Time Heals All Wounds.. And Then Kills the Patient
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Thu Feb 19 22:55:38 2004
Mags and Blogs

Today, after work, I implemented a bit more of the preference stuff for my BLOG. Now people with accounts (hint hint) can have themes associated with their accounts, so if they want, they can have the nice black on light grey look I implemented for my BLOG. Caveat: There's still no interface for choosing themes. I plan to have an interface that uses cookies for people who don't have accounts to still be able to pick a colour scheme that best pleases their eyes. People with accounts will be able to, once it's implemented, also add custom CSS beyond their theme, and also submit their custom CSS to me to suggest it be another theme for others to enjoy. I'm not entirely certain how much good all of this is, as, as far as I can tell, I only have about 30 regular viewers right now, but still, this is a fun personal project, and I'm mainly coding it for the heck of it. If I ever wanted to, I could fairly easily tweak the software so it could support multiple BLOGs, add a few things, and make it like LiveJournal or one of those other sites. It wouldn't take too much additional work, and maybe I'll eventually do it for fun anyhow.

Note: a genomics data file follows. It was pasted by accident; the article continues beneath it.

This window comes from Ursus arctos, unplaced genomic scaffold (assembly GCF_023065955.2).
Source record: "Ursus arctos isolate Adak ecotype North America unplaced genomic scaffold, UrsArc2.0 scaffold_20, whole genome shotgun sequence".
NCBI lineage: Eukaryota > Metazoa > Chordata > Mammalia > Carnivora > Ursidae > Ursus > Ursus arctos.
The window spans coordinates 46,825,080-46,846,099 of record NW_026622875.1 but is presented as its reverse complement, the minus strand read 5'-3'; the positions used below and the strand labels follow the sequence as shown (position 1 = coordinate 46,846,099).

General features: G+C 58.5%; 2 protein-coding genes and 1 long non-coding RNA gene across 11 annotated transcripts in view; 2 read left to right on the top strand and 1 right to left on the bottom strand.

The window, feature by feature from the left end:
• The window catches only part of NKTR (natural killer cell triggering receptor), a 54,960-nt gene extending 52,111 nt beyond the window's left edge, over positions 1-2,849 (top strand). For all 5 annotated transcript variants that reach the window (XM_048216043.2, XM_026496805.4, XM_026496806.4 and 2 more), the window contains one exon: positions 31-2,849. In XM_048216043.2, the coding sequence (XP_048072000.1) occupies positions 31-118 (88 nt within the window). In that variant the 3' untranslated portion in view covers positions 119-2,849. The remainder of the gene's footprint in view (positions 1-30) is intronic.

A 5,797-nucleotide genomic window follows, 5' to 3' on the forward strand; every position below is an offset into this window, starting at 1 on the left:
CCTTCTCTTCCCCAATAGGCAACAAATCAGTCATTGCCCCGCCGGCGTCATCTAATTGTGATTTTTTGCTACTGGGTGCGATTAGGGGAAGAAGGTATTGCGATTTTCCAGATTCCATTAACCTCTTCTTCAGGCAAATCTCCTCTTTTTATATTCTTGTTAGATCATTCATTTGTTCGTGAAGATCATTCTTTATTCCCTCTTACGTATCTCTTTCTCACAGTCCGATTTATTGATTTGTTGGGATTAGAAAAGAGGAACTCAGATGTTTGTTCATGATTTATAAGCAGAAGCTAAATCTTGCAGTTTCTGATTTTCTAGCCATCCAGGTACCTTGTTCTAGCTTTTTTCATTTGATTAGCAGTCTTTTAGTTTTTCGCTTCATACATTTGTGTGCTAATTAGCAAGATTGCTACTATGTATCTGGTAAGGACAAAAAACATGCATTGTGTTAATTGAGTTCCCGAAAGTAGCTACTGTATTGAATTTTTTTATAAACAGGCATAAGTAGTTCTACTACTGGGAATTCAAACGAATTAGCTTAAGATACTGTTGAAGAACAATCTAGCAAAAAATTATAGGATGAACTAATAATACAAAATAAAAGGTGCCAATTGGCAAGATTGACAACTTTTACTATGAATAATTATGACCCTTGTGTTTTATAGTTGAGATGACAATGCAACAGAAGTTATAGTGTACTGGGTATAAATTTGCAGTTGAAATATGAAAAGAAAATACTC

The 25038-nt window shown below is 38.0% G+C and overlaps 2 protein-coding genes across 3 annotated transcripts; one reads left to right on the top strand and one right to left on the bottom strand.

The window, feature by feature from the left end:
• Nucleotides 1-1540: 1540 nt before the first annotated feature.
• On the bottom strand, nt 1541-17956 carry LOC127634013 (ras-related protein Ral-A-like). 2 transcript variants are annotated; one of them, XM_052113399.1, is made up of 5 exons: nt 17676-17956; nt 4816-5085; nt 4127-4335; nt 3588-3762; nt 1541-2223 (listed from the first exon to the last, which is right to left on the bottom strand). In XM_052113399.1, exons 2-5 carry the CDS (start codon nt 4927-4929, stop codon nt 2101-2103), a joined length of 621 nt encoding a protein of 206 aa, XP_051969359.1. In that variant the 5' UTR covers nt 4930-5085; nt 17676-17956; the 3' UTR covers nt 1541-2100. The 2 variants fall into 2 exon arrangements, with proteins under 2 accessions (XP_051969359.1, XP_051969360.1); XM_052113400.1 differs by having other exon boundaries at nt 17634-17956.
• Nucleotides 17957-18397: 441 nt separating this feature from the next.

I just got back from a late night pancake run (wooooo!), and while there, I was reading a magazine out of the several huge piles sent to PUSH by the Secular Student Alliance. It's great that they sent them to us... there are so many to distribute, and I'm going to staple some of the group business cards to them so we can get some publicity out of them, but... the content left something to be desired. Much of it was interesting, but the philosophy was generally bad. The first article was a comparison between faith and reason as means to good understanding. Unfortunately, he overstated the case for reason, and claimed that it, by nature, must be the only tool for understanding. I'm not certain if he's ruling out intuition (which may be an inferior tool in the general case, but in certain circumstances can be far superior) accidentally, and certainly he fails to support his statement about the exclusivity of reason. A better argument would be based on the naturalistic heuristic -- reason has proven to work in coming to supported conclusions about the nature of things, and faith has not led to such advances in ways statistically superior to chance. Of course, the counterargument is that the needed heuristics to judge success in reaching good conclusions are themselves scientific, and there's a circularity. And the discussion just becomes increasingly complex thereon.... Anyhow, the author then goes on to take a jab at Pascal's Wager, but he does so clumsily. Instead of pointing out that it's insufficient to lead to certain kinds of beliefs, it pokes fun at it for being so, and also fails to understand the depth of a certain aspect of its argument. It goes on for a bit, but is similarly disappointing. There's then an article comparing emergency measures in Europe to control plagues to the control of Palestinians in Israel. It is true that the situation there with regards to their treatment is very poor, but the article fails to acknowledge that neither side is monolithic, and while the Palestinians are reduced to primitive and humiliating conditions, the measures are not being enacted for the heck of it, and the Israelis arn't (generally speaking) making life suck for the Palestinians for the joy of it. It is a very complex situation, and one-sided analyses, which fail to recognize the impasse, the deep pain of those involved, and the territorial issues involved are not helpful. There were some good articles, and then an interview with Daniel Dennett. Perhaps he's a bright guy, but his responses, particularly on "free will/determinism" and "communism as a religion", seem poorly thought out. Then there's an article attacking moral relativism which was largely a poorly thought-out straw-man line of attack. There were some good articles though, and it was worth reading.. Anyhow, bedtime.